(EN) TOWT’s contribution to « The role of storytelling in seeding a sea change for sustainable shipping » discussions

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(EN) TOWT’s contribution to « The role of storytelling in seeding a sea change for sustainable shipping » discussions

February 7th, Hermitage Community Moorings

Shipping sinking without thinking

How will shipping undergo the energy transition? Currently, the shipping industry is not able to efficiently cope with the environmental challenges of the 21st century. In a context of oil depletion, giant container-carriers cannot curb their emissions. Their costs already soar together with the price of oil and they are not preparing any global resilience to the end of oil.

How can storytelling change anything in that?

Or else, to start with, the right question to ask is why is shipping so secret and confidential?

A story of confiscated information

In the UK, in the 1950’s imported stuff was the equivalent of no more than the icing on a cake. Nowadays, it is the local products that represent the icing: 90% of the things bought in the country are shipped on giant container-carriers. If shipping costs can be seen as minuscule – even though they are growing dramatically – it is still for the final consumer to pay for it.

But if you try to find out how a product made in China was shipped to you – you won’t be able to find anything. You may find the actual factory but you can’t find the port, the ship or the container it was shipped in around the world. Secrecy and confidentiality are the main mottoes of the shipping industry. But you still pay for it!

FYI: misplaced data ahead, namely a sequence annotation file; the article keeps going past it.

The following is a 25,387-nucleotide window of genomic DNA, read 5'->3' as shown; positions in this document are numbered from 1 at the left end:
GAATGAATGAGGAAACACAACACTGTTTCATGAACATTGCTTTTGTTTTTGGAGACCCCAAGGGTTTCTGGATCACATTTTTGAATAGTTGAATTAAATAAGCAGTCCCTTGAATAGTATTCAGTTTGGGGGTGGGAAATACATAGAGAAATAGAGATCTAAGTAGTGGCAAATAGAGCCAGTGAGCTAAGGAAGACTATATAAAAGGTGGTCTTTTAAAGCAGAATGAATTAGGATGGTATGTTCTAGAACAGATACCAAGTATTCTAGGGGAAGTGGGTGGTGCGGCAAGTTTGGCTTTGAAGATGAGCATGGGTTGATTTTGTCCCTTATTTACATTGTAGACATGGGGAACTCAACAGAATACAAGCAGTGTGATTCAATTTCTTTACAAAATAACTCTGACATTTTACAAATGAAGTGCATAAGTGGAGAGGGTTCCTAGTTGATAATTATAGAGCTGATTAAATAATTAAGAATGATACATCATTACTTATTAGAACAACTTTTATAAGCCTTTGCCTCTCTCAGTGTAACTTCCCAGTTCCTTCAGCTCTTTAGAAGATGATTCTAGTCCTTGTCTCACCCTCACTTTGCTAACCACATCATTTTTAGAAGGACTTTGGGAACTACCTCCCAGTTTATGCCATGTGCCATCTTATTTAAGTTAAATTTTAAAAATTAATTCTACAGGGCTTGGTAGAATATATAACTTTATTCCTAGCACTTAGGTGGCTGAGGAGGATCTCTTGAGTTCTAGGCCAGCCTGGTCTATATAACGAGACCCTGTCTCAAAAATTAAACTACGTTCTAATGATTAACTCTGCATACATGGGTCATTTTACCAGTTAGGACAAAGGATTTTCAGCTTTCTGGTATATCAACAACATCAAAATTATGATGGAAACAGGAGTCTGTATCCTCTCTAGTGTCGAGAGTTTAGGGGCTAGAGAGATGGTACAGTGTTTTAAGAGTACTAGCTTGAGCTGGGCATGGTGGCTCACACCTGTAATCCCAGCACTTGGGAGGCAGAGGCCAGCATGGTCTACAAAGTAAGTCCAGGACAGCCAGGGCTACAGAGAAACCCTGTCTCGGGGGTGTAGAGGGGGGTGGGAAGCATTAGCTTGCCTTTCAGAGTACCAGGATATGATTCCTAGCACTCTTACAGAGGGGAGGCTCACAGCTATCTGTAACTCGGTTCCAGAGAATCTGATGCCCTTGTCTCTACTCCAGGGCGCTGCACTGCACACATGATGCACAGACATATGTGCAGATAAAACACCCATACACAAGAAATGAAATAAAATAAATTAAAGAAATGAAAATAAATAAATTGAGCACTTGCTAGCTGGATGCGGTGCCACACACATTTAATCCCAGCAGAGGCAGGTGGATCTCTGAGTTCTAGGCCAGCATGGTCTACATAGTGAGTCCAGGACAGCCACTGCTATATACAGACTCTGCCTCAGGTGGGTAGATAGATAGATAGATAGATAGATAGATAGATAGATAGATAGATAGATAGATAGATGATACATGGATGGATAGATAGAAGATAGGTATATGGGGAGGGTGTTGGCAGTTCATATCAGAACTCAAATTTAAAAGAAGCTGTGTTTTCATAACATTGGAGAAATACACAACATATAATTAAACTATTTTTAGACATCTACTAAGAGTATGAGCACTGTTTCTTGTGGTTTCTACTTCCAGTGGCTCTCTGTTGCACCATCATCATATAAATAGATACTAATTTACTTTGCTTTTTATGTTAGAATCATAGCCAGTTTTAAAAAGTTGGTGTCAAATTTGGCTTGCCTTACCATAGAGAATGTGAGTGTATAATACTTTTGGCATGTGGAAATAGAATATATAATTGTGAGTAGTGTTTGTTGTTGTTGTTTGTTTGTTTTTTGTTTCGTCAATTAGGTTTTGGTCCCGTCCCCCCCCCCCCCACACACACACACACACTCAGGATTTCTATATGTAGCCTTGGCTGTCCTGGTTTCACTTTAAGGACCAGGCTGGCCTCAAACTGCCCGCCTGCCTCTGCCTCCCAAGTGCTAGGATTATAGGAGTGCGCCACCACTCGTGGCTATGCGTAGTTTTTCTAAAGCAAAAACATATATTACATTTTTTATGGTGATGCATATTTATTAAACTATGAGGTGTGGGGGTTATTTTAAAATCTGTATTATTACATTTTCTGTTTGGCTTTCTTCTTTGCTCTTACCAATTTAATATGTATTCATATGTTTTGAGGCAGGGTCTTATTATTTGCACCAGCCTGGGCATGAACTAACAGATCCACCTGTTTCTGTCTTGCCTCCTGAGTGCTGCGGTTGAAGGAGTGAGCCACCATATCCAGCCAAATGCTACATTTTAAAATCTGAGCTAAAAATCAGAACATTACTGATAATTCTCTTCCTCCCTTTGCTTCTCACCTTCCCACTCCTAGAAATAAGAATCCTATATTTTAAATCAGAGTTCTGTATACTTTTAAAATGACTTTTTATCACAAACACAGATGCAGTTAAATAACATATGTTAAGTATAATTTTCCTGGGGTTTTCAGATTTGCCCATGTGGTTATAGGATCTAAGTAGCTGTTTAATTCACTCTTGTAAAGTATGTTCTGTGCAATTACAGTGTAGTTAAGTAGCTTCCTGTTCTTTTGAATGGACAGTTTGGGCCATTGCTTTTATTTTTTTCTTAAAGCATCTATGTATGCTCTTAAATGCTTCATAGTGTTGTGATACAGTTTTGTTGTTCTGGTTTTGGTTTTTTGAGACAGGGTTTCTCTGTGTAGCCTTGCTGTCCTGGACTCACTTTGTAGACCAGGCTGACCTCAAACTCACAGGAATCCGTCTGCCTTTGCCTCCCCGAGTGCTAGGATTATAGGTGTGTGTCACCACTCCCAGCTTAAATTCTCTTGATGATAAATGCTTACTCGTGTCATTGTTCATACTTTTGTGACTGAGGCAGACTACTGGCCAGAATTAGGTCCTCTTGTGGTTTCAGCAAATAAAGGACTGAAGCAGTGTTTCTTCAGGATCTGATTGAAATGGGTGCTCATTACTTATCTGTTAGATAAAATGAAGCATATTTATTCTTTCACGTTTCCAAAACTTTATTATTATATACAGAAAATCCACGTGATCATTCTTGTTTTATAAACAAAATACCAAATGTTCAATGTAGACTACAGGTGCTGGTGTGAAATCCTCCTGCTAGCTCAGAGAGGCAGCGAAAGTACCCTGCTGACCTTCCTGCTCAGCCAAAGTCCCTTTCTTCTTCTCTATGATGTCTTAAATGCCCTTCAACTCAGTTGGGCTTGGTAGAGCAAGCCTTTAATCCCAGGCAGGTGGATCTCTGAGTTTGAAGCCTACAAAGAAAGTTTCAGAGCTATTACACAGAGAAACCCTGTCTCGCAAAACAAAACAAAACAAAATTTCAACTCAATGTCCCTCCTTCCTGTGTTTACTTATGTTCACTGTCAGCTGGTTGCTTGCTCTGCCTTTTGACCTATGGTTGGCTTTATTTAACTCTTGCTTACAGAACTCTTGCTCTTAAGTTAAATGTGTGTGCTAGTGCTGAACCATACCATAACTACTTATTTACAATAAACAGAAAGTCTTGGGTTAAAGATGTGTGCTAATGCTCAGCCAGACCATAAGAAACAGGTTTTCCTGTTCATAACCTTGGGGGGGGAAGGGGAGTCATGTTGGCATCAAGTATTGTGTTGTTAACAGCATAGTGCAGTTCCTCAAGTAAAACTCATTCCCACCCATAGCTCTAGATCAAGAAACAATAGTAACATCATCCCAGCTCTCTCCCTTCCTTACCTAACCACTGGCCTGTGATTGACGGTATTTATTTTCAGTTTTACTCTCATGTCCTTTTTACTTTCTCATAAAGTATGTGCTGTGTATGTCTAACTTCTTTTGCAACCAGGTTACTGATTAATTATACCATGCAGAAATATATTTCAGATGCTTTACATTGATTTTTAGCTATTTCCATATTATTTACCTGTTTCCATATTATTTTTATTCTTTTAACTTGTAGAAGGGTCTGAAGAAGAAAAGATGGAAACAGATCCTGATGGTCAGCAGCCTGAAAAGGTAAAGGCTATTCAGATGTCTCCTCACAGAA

Anonymous shipping for dehumanised consumerism

Consumers can not be demanding or can not really change things if they are not allowed to have any information about the service (shipping) they buy. It all happens as if you would find miraculously a product in your chain store: it is there, you are there, so why don’t you just buy it? Look, it is almost yours… Mostly shipping companies do not really want you to know how old and unsafe their ships are, or how they exploit their crews, or else how much sulphur dioxide is emitted. Their global lobbying body, the IMO is even really good at dodging regulations (heard about shipping in Kyoto? But ii is still is the equivalent of the 6th world country in terms of CO2-emissions. Of course, international waters ain’t a country, stupid…) and at imposing complete silence on how things are actually shipped.

Conventional shipping as transparent as… oil

The story of current shipping is non-existent, no data, no ship, no master is known to you, just buy – don’t ask. Now, the « role of storytelling in seeding a sea change for sustainable shipping » first implies being able to tell the untold.

Shipping by sail, as transparent as… the wind

Because what we do is shipping cargoes by sail, promoting the idea that we can concretely develop sustainable lines with existing wooden ships, so as to leverage a business interest to build large and modern sailing cargo ships, it matters a lot to us to provide as much information as we can. The ecotracking label providing « Shipped by sail – the carbon-neutral option » contains QR- and alpha-codes which link to a series of information such as: Dates of departure and arrival, logbook, name and picture of the skipper, estimated carbon emissions saved and more information. This is is turn the real story of the voyage of the product that the client is willing to find out more about. It also matters to let people know we do that something is actually happening and share with them the on-board experience. The storytelling does not have to be romantic or over-prosed – this would feed a cliché; it ought to be factual and should mention that shipping by sail is a way to prepare the world to the big Shock, in a serene and positive way; in fact working on how to survive and cross oceans… with the wind only.

One secret though: A large French ship soon coming to the UK with a large cargo of natural wine. Get in touch!

Guillaume Le Grand

Founder of TransOceanic Wind Transport

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